My company automatically pays employees working in London a London weighting allowance of between £3,000 and £4,000. For all other employees working in other regions, there is a market premium of between £1,000 and £3,000, but this is only paid at the regional director’s discretion. Also, there seems to be no criteria for paying the market premium. Is this discriminatory?
In principle, there is nothing discriminatory or otherwise unlawful about paying differential salaries according to geography, and indeed many companies do it. Problems only really arise where the regional director exercises their discretion poorly.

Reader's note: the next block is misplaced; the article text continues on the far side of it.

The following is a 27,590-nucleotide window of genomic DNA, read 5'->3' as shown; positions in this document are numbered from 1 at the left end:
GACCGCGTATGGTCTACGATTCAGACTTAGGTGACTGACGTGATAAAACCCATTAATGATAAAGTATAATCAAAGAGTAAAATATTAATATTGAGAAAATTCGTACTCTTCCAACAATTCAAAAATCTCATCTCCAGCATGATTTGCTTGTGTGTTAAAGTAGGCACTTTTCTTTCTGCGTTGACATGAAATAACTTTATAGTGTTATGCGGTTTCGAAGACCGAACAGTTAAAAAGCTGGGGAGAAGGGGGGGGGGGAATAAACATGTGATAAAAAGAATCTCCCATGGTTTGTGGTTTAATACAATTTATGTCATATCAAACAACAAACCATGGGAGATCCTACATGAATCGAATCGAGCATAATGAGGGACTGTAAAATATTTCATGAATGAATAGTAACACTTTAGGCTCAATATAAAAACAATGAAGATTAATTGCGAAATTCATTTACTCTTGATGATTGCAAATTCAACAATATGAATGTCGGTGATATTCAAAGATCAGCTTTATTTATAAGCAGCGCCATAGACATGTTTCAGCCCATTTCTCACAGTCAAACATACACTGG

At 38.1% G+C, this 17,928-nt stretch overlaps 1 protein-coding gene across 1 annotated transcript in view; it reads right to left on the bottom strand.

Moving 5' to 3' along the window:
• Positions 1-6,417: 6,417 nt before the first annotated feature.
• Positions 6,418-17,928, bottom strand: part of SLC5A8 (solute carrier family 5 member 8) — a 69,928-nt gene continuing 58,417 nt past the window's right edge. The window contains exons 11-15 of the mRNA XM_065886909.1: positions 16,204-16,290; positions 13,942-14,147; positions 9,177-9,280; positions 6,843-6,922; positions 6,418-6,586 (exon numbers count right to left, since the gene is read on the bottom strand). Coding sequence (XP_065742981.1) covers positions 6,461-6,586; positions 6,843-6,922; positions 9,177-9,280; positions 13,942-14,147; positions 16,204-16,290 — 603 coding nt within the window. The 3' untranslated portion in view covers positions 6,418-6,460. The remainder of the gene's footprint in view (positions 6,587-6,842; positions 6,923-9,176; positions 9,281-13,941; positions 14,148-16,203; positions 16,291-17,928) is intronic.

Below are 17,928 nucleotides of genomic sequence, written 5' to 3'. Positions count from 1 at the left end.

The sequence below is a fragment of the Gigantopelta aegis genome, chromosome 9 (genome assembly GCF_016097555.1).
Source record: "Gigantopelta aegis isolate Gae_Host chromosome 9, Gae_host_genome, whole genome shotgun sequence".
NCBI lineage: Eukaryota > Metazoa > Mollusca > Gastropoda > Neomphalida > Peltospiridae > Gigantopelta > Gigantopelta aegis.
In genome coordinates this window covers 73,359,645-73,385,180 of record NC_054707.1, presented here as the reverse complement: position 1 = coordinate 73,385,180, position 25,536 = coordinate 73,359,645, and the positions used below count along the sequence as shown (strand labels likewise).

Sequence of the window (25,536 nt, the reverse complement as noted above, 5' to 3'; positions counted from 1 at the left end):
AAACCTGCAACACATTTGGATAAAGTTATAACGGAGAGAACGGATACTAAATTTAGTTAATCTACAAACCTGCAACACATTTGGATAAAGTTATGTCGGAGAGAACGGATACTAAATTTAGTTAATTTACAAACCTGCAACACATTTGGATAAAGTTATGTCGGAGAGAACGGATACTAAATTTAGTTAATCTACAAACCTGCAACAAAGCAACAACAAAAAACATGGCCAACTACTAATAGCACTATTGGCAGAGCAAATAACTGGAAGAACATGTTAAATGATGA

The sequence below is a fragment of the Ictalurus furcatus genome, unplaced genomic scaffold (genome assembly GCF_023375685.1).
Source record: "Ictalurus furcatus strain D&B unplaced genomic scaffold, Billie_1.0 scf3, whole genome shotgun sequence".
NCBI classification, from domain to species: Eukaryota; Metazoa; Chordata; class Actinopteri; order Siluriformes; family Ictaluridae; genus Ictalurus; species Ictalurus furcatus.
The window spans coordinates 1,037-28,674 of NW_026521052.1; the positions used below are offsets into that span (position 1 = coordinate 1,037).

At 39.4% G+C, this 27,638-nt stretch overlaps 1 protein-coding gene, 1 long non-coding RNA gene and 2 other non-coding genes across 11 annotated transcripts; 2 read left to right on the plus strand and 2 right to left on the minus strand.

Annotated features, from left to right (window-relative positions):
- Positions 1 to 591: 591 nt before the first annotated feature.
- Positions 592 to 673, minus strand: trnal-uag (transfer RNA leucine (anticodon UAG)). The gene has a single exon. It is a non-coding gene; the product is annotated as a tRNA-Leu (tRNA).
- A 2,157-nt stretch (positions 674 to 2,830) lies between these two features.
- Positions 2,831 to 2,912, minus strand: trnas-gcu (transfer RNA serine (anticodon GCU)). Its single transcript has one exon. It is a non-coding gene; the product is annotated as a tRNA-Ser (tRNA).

If they have discretion as to whether to pay extra or not, they will need to exercise such discretion in a bona fide and rational way, otherwise they will risk undermining the trust and confidence of their staff. This could result in staff resigning and claiming constructive dismissal.
A reasonable way forward would be for you to propose that the geographic variations are reviewed/benchmarked by a benefits consultant, and that the criteria for payment are made clear. Transparency in matters of remuneration is generally in the interests of all parties.
Meriel Schindler, employment group principal, Withers
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